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Desert Solitaire
by Edward Abbey

Lady Chatterley’s Lover

Lady Chatterley’s Lover was banned for decades because of its sexual content, but it would be a mischaracterization to say that it’s a novel about sex.  D.H. Lawrence’s original title for the book was Tenderness, and that’s a bit closer to the heart of the matter.  It’s ultimately a story about tenderness, about intimacy, and a bit about what that does and doesn’t have to do with sex.  But it’s also about what it does and doesn’t have to do with class, with social norms, and with what it means to live a “civilized” life.  The lesson that Lawrence is trying to push is that a passionless life is no life at all.  It’s not a critique of the British aristocracy.  True, he does chastise the rich intellectuals in the novel.  But he doesn’t chastise them for being rich intellectuals.  He chastises them for pursuing the life of the mind at the expense of all else: at the expense of physical pleasure, at the expense of social responsibility, at the expense of joy and tenderness.  For all his talk of Bolshevism, Lawrence doesn’t glorify the working class, either.  They, too, are depicted as living a fairly joyless existence.  They live coarse lives, shuffling back and forth to the mines, wasting the rest of their time with drink and fighting.

The heroes of the novel — Lady Chatterley and the gamekeeper — are presented as heroes because they’re able to transcend and even willingly forsake their circumstances to find a bit of tenderness, a bit of passion.  For Lady Chatterley, that means giving up her land, giving up her nobility.  For the gamekeeper, it means giving up his pride, and being willing to be kept by a wealthier woman.  We’re not told whether they live happily ever after.  Maybe they don’t.  It doesn’t really matter to the story or to Lawrence.  What matters is that they take a chance on happiness, rather than wasting away in a mostly-comfortable stasis bestowed upon them by birth and circumstance.

It’s not hard to imagine that the moral lesson contributed just as much to the book being banned as the sexual content.  It doesn’t advocate for infidelity, but it does condone and even encourage particular acts of infidelity.  On that count, much has changed since Lawrence’s day, largely because our notion of marriage has changed since Lawrence’s day.  What the American social conservatives tout as “Traditional Marriage” is of course not very traditional at all.  It’s barely a hundred years old.  If we want to talk about “Traditional Marriage”, what we’re talking about is property exchange: i.e., a business deal between two families, the purpose of which was to protect wealth and consolidate business or political power.  Modern notions of love and faithfulness had very little to do with the matter.  They were bonuses — maybe you got them, maybe you didn’t.  Probably you didn’t have much choice in the matter, and your parents figured it out for you.  And so it’s not particularly shocking to see Lawrence’s male characters sitting around the parlor, discussing under what circumstances it is or isn’t permissible to have extra-marital affairs.  And it isn’t so shocking when Lady Chatterley’s husband gives her explicit permission to get pregnant by another man.  Those parts probably didn’t ruffle many feathers of Lawrence’s contemporaries.  But the notion that it’s a good thing for a Lady to give up her social station, leave her husband, and marry someone from the lower classes for the sake of passion — that was probably pretty upsetting to folks.  They didn’t want their daughters running off with carriage drivers.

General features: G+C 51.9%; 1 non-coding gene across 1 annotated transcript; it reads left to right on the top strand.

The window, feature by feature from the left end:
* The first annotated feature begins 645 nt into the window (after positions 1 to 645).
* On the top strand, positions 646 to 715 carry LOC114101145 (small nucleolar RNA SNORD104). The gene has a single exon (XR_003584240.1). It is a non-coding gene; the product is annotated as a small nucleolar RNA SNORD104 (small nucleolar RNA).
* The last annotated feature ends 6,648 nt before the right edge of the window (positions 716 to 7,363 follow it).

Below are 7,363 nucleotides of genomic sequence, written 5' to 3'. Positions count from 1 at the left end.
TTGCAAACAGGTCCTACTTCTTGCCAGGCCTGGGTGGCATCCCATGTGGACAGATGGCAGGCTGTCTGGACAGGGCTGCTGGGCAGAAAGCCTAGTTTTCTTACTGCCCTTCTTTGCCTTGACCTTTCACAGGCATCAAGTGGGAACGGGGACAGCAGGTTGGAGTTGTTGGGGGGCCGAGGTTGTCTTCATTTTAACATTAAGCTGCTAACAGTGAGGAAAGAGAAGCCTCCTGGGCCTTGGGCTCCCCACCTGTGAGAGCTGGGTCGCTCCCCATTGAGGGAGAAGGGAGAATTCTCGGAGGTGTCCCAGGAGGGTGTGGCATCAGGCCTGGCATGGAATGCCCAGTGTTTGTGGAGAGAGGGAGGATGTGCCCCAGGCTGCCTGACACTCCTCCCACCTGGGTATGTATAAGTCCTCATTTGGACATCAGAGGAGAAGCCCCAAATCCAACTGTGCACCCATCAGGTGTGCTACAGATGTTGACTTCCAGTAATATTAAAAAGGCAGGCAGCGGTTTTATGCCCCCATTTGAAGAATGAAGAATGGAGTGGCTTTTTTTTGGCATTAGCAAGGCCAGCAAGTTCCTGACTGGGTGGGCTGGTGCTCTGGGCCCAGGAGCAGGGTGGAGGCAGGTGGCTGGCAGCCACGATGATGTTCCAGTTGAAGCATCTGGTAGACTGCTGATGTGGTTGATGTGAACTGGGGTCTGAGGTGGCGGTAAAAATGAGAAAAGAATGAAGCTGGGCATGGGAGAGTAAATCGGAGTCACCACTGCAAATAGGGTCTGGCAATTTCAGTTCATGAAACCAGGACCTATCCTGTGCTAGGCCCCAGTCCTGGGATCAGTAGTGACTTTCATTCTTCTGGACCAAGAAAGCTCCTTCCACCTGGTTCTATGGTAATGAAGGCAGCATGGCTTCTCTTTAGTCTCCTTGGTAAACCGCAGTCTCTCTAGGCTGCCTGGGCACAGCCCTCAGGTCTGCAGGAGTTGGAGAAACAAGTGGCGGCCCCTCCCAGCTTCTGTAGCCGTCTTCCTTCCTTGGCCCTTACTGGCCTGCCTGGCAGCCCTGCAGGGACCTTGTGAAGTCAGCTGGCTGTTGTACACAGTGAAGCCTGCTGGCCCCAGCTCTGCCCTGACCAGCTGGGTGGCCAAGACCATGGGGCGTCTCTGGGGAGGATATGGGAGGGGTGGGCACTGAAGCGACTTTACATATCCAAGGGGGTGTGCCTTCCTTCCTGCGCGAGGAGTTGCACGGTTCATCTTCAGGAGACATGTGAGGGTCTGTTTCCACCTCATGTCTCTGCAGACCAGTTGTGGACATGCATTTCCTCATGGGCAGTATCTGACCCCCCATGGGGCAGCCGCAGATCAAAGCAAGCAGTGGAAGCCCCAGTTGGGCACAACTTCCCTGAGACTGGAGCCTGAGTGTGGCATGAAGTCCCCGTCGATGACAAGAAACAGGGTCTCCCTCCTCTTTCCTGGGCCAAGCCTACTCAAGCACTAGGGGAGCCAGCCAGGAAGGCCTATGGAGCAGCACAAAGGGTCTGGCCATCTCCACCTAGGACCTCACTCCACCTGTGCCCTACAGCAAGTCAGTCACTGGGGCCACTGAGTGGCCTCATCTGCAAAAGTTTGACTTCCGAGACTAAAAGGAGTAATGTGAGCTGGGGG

Are we over that?  I don’t know.  Most of you reading this are probably middle-class, which is also a thing that barely existed before the industrial revolution.  Most of our families probably like the idea of us marrying doctors or lawyers, and probably don’t crave the idea of us marrying blue-collar laborers.  So I suppose it’s still with us to some degree.  But we’re not giving up a title to do it.  I don’t know any Barons.  I do know a few Doctors, but they stay Doctors, no matter whom they marry.

If you’re a Romney or a Hilton or a Kennedy, I imagine things are different.  But my heart doesn’t weep for you.  Sorry.